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Override of CICA Automatic Stay Upheld

The Court of Federal Claims dismissed a challenge to the government's decision to override the stay of performance of a task order for environmental remediation services because the protester failed to show the decision was arbitrary, capricious, an abuse of discretion, or otherwise contrary to law. The government overrode the automatic stay imposed by the Competition in Contracting Act (31 USC 3551 - 3556) after a protest of the task order award for work at a national laboratory was filed at the Government Accountability Office. In its lengthy Determination and Findings, the government cited a number of health and safety concerns related to contamination leaks at two buildings. Before the CFC, the protester challenged the override decision and sought to enjoin the awardee's performance of the task order.

Urgent and Compelling Circumstances

The court granted judgment on the administrative record in favor of the government, finding the override decision passed the four-part test set forth in Motor Vehicle Mfrs. Ass'n v. State Farm Mutual Automobile Ins. Co. (463 US 29). First, the override decision was not based on improper factors. The government rationally determined waiting for GAO to issue a decision before commencing performance of the task order would pose an unacceptable risk to human health and safety. Second, the government did not fail to consider an important aspect of the decision. None of the alternatives proposed by the protester were reasonable, so the government was not required to consider them, and the D&F showed the government considered the impact of the override on competition and the integrity of the procurement system. Third, the override decision was supported by sufficient evidence. The administrative record supported the government's assessment of the ineffectiveness of temporary remediation measures and the risk of a future contamination incident, and its failure to notify the public or an advisory board of the risk of contamination was not inconsistent with its finding of urgent and compelling circumstances.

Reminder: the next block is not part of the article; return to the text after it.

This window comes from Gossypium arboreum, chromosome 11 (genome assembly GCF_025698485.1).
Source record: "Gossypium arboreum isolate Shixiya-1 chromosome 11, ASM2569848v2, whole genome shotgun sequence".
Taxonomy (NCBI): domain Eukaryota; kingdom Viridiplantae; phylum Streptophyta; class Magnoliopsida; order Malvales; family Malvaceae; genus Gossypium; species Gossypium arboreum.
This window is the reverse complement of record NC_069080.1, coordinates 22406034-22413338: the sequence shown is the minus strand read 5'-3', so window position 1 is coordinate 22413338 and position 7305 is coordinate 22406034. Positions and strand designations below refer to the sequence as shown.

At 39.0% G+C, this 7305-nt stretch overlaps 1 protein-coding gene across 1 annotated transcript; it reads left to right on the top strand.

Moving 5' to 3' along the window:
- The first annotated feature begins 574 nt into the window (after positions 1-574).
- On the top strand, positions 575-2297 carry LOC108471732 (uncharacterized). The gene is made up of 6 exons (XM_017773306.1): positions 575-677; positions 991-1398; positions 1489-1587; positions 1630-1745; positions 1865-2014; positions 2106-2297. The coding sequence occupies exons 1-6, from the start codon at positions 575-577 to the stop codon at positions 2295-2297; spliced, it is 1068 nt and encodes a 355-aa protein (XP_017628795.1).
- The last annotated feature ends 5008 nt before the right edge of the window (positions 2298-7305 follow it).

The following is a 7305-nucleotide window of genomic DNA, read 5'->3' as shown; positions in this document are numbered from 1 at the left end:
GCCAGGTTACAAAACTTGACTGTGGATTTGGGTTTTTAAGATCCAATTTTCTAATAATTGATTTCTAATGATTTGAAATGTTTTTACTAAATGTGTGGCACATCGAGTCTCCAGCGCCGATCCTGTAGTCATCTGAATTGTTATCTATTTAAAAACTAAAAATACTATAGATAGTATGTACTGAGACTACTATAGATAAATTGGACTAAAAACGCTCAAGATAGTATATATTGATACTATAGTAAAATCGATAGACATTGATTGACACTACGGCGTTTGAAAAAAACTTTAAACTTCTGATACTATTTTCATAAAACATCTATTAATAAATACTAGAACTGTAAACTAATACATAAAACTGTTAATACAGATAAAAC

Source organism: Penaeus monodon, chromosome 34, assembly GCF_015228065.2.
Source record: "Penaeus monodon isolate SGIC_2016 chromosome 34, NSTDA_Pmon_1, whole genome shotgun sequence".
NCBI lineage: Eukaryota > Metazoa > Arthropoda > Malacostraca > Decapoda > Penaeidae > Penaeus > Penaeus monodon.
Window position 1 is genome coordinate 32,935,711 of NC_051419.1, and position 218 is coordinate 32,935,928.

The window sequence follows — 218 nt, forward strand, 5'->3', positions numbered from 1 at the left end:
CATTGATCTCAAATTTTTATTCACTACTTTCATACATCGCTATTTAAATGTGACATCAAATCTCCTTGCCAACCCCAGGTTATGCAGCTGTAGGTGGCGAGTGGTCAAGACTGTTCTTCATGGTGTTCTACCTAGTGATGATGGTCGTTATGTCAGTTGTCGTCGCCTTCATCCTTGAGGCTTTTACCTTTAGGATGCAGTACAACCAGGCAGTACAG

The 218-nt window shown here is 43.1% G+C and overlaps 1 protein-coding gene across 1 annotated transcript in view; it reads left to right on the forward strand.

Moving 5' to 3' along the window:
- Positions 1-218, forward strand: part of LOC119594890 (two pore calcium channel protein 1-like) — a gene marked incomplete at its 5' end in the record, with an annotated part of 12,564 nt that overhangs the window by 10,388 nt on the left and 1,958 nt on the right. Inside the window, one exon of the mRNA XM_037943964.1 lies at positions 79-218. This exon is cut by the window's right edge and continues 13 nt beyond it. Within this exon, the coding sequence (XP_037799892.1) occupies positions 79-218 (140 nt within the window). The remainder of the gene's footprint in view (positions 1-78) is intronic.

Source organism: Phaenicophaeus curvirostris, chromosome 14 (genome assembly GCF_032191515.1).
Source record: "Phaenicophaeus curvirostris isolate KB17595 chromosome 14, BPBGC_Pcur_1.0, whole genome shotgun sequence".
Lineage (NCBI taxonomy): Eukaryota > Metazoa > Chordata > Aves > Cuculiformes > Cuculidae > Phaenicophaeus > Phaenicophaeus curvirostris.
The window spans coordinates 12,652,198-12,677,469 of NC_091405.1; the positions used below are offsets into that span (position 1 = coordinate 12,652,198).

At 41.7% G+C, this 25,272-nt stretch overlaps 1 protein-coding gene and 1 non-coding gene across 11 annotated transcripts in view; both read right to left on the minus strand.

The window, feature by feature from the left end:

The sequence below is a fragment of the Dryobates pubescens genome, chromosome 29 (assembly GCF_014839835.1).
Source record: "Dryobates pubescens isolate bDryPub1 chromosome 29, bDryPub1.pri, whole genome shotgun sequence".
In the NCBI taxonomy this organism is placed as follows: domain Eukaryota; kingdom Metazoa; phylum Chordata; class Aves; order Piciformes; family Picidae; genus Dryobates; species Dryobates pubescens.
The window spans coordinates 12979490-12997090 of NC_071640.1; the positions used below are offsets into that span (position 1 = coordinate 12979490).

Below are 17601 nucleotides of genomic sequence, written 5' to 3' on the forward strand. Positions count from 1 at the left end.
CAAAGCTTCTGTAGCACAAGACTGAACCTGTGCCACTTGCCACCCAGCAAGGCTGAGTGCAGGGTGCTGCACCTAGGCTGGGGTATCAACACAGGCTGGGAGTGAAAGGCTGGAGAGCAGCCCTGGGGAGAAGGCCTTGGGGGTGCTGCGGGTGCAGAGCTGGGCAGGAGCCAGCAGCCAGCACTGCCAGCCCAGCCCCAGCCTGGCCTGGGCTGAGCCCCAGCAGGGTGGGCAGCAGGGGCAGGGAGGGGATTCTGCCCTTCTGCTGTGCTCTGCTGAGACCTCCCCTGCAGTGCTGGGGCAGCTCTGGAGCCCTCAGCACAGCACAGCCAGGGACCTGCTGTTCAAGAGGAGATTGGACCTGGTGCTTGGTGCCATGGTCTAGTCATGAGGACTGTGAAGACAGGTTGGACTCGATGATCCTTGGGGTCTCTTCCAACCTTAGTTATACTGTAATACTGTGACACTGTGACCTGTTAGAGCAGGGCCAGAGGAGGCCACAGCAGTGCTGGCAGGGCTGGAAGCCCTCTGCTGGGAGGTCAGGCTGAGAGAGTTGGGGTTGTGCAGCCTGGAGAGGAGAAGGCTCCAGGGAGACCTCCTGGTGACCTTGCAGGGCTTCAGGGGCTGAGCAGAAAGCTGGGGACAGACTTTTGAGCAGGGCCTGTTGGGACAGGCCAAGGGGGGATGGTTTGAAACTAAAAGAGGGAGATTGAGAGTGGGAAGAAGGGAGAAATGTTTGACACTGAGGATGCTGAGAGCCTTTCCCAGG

Plausible Explanation

Finally, the decision was supported by a plausible explanation. The parties agreed both buildings were contaminated with high levels of radiation and other hazardous materials. They also agreed a protective superstructure for the radiation containment cells at one of the buildings had been removed and the spread of contamination from that building had required multiple temporary decontamination, remediation, and repair measures. The principal area of disagreement was the precise risk of postponing permanent work, and the court lacked "the legal authority [and] the institutional competence to substitute its judgment for that of an administrative agency in an area as committed to agency expertise and discretion as the assessment of risks to human health and safety from radioactive and other hazardous materials contamination." (PMTech, Inc. v. U.S., FedCl, 54 CCF 79,452)




(The news featured above is a selection from the news covered in the Government Contracts Report Letter, which is published weekly and distributed to subscribers of the Government Contracts Reporter. )


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